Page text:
This pen engraver would have been used at a Pelikan dealer to engrave the name of the owner.
The system is a pantograph, where the operator uses a stylus to trace letters that are arranged in the block on the bottom right of the above photo. The engraving motor sits directly above the pen, which is held in place by a clamp that is released with a button on the back of the machine.
The engraving motor is started by pressing the white button on the bottom left of the device. You then place the stylus in the appropriate letter, and lift the pen up to the engraving bit by rotating the chrome lever on the front of the machine, to the left of the open drawer.
The built-in drawer contained a number of old grease pencils that were used to make the engraving obvious for the purchaser. Over the years, these also left their mark on the inside and outside of the drawer, as can be seen. Removing this results in the paint coming off the metal with it, so I’ll leave it there.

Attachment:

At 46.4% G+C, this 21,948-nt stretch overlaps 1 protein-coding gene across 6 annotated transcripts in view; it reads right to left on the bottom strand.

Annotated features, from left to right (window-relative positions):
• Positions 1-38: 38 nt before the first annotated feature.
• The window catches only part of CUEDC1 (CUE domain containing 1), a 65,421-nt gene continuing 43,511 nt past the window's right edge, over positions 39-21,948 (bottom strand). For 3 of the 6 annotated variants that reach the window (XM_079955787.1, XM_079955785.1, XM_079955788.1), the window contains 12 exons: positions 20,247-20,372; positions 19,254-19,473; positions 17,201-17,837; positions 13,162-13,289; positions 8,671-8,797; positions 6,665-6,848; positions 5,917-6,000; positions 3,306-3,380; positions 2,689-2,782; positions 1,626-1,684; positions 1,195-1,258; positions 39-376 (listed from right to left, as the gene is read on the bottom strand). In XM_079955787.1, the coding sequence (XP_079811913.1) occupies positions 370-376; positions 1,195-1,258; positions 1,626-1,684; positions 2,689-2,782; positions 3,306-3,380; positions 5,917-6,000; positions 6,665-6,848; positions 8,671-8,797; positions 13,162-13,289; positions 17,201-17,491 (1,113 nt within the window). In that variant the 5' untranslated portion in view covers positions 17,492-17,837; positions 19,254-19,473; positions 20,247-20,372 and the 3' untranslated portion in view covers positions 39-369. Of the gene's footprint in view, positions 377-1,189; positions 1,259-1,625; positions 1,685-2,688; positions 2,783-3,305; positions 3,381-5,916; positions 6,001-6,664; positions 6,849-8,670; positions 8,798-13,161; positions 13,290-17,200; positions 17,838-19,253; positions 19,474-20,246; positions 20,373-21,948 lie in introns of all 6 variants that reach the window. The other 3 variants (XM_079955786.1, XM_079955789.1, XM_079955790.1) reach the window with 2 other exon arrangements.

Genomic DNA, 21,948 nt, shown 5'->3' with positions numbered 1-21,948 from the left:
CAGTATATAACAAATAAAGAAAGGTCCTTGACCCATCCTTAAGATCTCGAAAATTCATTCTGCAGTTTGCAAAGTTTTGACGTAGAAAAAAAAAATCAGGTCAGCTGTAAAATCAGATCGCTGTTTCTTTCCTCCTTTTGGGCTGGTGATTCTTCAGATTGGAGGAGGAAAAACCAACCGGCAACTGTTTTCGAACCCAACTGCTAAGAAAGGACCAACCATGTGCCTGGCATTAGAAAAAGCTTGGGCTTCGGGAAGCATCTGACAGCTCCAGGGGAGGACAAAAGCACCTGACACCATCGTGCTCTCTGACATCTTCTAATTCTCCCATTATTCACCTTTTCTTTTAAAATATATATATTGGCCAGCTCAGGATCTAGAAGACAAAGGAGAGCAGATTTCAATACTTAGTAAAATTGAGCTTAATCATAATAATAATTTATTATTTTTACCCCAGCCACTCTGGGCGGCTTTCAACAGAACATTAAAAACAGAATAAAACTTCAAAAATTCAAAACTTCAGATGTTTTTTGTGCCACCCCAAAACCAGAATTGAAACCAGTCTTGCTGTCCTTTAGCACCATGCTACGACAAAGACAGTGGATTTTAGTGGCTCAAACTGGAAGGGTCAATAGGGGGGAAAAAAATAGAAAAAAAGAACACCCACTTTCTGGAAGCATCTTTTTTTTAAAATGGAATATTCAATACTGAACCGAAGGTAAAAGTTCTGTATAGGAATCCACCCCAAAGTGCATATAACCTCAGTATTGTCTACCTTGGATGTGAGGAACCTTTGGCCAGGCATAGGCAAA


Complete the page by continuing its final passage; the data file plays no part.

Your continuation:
The set comes with two sets of scripts – cursive and block capitals. The extra letters necessary for Danish (Æ, Ø, Å) and German (Ä, Ö, Ü – but not ß, strangely) are included, as are s number of extra engraving tips.
I’m debating whether to bring the machine back to an apparently new condition – meaning that I would strip and re-paint it. However, part of me thinks that it’s better to leave it as-is… For now, I’ll do the latter. Although I’ll probably fix the glue joints on the three boxes that contain the letters.